I picked up Emily Maguire’s An Isolated Incident expecting a run-of-the-mill crime thriller (although a very good one given its accolades), and found instead an astonishing novel that expertly delivers a poignant yet gripping read, while exploring the drivers of violence against women. I can’t think of another novel like it.

‘Tea like my nanna used to drink’

I’ve been drinking Tramtracker tea, by McIver’s Tea and Coffee Merchants, every morning for about 5 months now. I just love it; it’s strong and gutsy and gives me the push out of the door I need.

One morning as I stood staring at the wall waiting for my tea to brew, I thought to myself, ‘just how is this tea so good?’.  I resolved at that moment to find out.

The Perfect Excuse for a Cuddle: At the Zoo I See

Master Five just started school in February and without being too melancholy, I realise that the time will come when he’ll stop following me around the house with a pile of picture books asking to sit on my knee and to read together. So I’m consciously trying to take these moments when I can.

In a hygge-inspired snuggle, we recently spent a lovely twenty minutes together reading At the Zoo I See, a beautiful picture book by Joshua Button, a young author descended from the Walmajarri people of the East Kimberley.

Happy African Feminist Who Does Not Hate Men

Chimamanda Ngozi Adichie instantly became one of my literary heroes after I read Americanah. I would even go so far as to rank that book as one of my top reads ever.

Somehow though, I don’t think my accolades will make much of an impression on Adichie’s trophy cabinet. Her TEDx talk, We Should All Be Feminists has been watched over 6 million times; Beyonce sampled her talk in the song Flawless; the book We Should All Be Feminists is being distributed to every 16 year old in Sweden, and this month Adichie made it into Fortune Magazine’s World’s 50 Greatest Leaders. We Should All Be Feminists has been followed up by Dear Ijeawale, or A Feminist Manifesto in Fifteen Suggestions, released just this month. Both books are a fantastic read, and provide a vital contribution to the feminist canon.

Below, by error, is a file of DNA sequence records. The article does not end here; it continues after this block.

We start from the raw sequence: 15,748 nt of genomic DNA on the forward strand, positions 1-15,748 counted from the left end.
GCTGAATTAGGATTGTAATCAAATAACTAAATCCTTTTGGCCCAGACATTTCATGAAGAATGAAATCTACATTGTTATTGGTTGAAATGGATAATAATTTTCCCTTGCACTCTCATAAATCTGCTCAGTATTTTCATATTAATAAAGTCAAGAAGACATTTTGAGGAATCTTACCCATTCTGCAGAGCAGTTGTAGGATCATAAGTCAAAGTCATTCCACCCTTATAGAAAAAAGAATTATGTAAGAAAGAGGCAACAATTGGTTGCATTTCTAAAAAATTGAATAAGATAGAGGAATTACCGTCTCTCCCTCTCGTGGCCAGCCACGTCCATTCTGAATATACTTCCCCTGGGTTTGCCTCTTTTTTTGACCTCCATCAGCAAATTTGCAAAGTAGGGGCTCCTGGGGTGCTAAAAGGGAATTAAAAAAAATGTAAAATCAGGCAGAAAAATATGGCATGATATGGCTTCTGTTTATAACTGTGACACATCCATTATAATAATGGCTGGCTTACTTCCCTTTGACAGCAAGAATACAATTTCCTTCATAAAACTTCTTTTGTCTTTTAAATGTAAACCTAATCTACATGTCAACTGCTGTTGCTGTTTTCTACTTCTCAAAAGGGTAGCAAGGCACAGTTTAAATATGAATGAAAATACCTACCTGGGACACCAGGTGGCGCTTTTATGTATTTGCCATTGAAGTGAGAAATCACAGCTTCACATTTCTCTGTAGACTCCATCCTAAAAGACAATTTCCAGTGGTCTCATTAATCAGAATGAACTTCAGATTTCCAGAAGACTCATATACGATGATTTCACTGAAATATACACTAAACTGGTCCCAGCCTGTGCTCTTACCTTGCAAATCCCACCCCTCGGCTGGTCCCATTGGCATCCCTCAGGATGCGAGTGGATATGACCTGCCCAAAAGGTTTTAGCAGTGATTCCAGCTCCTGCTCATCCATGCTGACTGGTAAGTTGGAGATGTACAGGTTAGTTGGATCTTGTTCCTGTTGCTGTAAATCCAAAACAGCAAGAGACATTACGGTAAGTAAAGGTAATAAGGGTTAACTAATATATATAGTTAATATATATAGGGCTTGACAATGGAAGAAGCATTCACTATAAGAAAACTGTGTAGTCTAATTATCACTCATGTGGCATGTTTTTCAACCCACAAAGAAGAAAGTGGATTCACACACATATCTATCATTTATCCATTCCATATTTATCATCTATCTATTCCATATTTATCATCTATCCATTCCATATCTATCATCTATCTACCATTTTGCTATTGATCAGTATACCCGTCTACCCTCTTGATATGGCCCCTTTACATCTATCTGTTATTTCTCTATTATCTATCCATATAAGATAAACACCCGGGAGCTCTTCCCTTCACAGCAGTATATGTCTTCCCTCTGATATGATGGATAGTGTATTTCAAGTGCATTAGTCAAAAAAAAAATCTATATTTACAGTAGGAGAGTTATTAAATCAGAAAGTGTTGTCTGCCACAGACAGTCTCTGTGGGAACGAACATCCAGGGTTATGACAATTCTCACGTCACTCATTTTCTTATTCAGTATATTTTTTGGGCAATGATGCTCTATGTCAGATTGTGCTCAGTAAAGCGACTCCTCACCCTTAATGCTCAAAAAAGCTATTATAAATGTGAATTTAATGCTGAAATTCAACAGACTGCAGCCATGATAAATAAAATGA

When the cover is the best bit: The House at Bishopsgate

I requested a review copy of The House at Bishopsgate by Katie Hickman because it has a beautiful cover and it holds itself out to be a richly-textured, historical novel.  I was promised that it would be ‘completely absorbing and delightful’ and that I would be taken ‘to a magical land’.  Unfortunately for me, and this review, it didn’t deliver any of these things.

Top Ten Things For Every Romance Novel

Let’s admit it.  Even if some of us (er, like me) are a bit ‘bah humbug’ about Valentine’s Day, we all love a good romance. Imagine life without Gilbert and Ann, or Rochester and Jane, or Heathcliffe and Catherine.

To honour St Valentine, Melbourne author Heidi Catherine unveils the key ingredients to the perfect romance novel.

Ten books that need a bit less….

I can imagine how hard it is to write a book, and to write one that people not only choose to read, but might actually even like.

Notwithstanding this, I can be a harsh critic. I’ve read a few books recently that would have been so much better if they’d just had a bit less … y’know … [*sigh*] … or perhaps fewer … [*hmmm*]….

Let me explain it better: here are my top ten books that need less stuff.

Accent anarchy: listening to The Last Painting of Sara de Vos

Although relatively new to them,  I’ve quickly come to love the accessibility of audio books – that I can be walking or driving or hoovering and still be consuming books. I can drown out irritating chat on public transport and still be buried in a novel.  I’ve only listened to a couple, and whilst I’m largely won over, I now realise that listening to a book is very different to reading it, and not necessarily always in a positive way.

There’s been a fair bit of chat about whether listening to a book is ‘cheating’.  The simple answer to that question appears to be no – for typical adults, listening comprehension and reading comprehension is mostly the same thing, says Daniel Willingham, a Professor in Psychology.